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FOREIGN AND INTERSTATE

COMMERCE

BY

CHARLES WILLIS NEEDHAM, LL. D.

IN TWO VOLUMES

VOLUME I.
POWERS OF CONGRESS.

T. H. FLOOD & COMPANY
CHICAGO, ILLINOIS
PUBLISHERS

1925

Copyright, 1925.

BY

CHARLES WILLIS NEEDHAM

To My Daughters,
GRACE NEEDHAM POGUE

AND

EDITH CAROLINE NEEDHAM, To whom I am indebted for valued assistance

in my professional and other writings.

PREFACE Law is a progressive science. This is peculiarly true of Interstate and Foreign Commerce Law. There has been a steady extension of the exercise of Federal power over commerce. Under the early interpretations of the commerce clause it was held that Congress had power to fix reasonable rates and prevent unjust discriminations. These were said to be the principal purposes of the law. But the Supreme Court of the United States has recently said:

This is too narrow a view of the commerce clause, To regulate in the sense intended is to foster, protect and control the commerce with appropriate regard to the welfare of those who are immediately concerned, as well as the public at large, and to promote its growth and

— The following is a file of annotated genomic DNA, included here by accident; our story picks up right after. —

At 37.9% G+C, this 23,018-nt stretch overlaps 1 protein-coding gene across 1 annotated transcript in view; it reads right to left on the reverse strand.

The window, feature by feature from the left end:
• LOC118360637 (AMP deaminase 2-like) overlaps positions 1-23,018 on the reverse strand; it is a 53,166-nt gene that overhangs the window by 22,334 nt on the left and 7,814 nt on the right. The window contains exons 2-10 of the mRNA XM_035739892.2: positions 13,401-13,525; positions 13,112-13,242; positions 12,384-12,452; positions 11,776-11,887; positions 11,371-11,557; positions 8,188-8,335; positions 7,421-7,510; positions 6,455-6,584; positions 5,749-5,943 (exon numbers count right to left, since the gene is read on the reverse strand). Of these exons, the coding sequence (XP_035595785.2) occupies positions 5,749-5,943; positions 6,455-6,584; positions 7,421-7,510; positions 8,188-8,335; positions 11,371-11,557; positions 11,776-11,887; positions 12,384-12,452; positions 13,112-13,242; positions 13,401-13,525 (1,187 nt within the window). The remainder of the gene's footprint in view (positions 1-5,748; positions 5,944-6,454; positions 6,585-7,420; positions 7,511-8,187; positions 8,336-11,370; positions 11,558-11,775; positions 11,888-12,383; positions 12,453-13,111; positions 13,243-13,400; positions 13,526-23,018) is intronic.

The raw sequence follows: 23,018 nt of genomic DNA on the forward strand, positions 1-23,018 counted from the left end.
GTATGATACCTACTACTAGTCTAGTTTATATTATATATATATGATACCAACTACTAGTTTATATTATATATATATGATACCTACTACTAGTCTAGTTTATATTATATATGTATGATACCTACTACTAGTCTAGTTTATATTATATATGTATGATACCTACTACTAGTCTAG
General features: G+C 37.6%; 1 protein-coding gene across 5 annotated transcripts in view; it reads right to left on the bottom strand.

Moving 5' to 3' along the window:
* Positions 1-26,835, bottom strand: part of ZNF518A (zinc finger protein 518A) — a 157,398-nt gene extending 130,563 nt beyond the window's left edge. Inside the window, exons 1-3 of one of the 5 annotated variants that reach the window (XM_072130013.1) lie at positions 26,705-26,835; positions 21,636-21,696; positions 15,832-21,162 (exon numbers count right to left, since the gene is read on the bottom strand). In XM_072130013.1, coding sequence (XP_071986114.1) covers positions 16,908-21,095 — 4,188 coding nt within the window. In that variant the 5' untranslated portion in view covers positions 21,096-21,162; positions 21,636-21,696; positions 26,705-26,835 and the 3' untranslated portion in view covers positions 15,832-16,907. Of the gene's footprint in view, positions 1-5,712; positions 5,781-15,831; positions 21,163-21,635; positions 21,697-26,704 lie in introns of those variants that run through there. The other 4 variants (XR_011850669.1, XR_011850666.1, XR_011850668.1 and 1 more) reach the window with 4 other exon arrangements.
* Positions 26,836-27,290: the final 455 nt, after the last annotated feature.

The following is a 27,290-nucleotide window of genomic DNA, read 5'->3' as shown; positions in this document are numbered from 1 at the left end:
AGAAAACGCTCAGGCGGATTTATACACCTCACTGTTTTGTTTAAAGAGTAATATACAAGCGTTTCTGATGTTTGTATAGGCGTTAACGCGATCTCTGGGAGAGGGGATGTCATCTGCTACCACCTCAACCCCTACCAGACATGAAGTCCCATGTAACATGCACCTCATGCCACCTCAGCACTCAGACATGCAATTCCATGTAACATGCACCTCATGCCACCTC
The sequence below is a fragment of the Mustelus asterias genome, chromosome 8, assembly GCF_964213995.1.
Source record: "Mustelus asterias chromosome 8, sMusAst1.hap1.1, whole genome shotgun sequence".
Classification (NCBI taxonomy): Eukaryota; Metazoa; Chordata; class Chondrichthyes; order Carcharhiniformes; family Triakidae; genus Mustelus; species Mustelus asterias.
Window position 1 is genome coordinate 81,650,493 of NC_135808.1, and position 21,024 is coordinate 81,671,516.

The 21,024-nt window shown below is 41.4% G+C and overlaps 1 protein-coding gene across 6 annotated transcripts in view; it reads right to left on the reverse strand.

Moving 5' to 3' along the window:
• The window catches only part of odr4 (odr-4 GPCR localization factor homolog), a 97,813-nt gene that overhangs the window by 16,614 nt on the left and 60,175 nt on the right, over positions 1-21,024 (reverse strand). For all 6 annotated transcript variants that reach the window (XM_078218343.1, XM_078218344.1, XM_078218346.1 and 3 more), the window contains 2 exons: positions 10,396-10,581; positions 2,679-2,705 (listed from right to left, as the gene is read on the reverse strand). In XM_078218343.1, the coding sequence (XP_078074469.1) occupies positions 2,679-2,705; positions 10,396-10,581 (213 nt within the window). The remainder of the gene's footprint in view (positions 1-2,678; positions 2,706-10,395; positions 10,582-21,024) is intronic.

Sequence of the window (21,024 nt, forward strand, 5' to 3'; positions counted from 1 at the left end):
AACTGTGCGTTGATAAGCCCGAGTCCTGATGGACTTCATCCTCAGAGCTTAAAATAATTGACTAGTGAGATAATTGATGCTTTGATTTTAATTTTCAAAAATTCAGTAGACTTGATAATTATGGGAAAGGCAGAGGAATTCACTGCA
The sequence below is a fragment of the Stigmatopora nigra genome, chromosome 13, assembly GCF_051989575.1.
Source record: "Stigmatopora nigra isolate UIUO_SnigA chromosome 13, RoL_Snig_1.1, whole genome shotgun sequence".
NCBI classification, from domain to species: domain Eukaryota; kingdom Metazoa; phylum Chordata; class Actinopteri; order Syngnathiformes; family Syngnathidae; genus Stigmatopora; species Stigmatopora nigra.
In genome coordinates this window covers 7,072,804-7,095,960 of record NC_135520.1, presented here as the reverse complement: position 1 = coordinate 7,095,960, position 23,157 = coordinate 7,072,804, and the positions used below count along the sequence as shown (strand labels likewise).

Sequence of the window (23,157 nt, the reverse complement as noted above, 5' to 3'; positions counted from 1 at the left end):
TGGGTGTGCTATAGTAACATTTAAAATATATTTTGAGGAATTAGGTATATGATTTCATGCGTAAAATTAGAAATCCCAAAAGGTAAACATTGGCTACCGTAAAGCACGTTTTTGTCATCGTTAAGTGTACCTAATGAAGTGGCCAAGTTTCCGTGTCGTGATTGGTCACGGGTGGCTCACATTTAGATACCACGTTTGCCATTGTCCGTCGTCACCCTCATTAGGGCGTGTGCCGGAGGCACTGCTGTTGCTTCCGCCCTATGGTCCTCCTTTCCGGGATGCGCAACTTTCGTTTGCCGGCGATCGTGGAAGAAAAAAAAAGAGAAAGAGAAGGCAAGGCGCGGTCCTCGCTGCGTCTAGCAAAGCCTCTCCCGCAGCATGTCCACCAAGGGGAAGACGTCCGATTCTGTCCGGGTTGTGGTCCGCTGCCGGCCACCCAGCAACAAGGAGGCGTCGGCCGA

insure it safety.? And again: The

Transportation Act, 1920, introduced into the federal legislation a new railroad policy. Railroad Commission of Wisconsin v. Chicago, Burlington & Quincy R. R. CO., 257 U. S. 563, 585. Theretofore, the effort of Congress had been directed mainly to the prevention of abuses; particularly, those arising from excessive or discriminatory rates. The 1920 Act sought to ensure, also, adequate transporta

tion service. In the Act of 1920 Congress authorized the consolidation of private railroads; a group system of rate making; the regulation of stock and bond issues; the fixing of intrastate rates where such rates burden interstate commerce; the creation of a trust fund by recapture of excessive earnings from prosperous railroads; the making of loans to railroads and the purchase of railroad equipment from this fund-such equipment to be leased to railroads requiring such assistance to meet the public needs for transportation. This new policy in regulation is to enable the railroads of the United States to carry interstate and foreign commerce without unduly raising the rates on any line to secure a reasonable return. Thus, by Congressional action sustained by judicial interpretation of the Constitutional grant, the Federal policy has been expanded and

1 Dayton-Goose Creek Ry. v. The United States, et al., 263 U. S. 456, 478. New England Divisions Case, 261 U. S. 184, 189.

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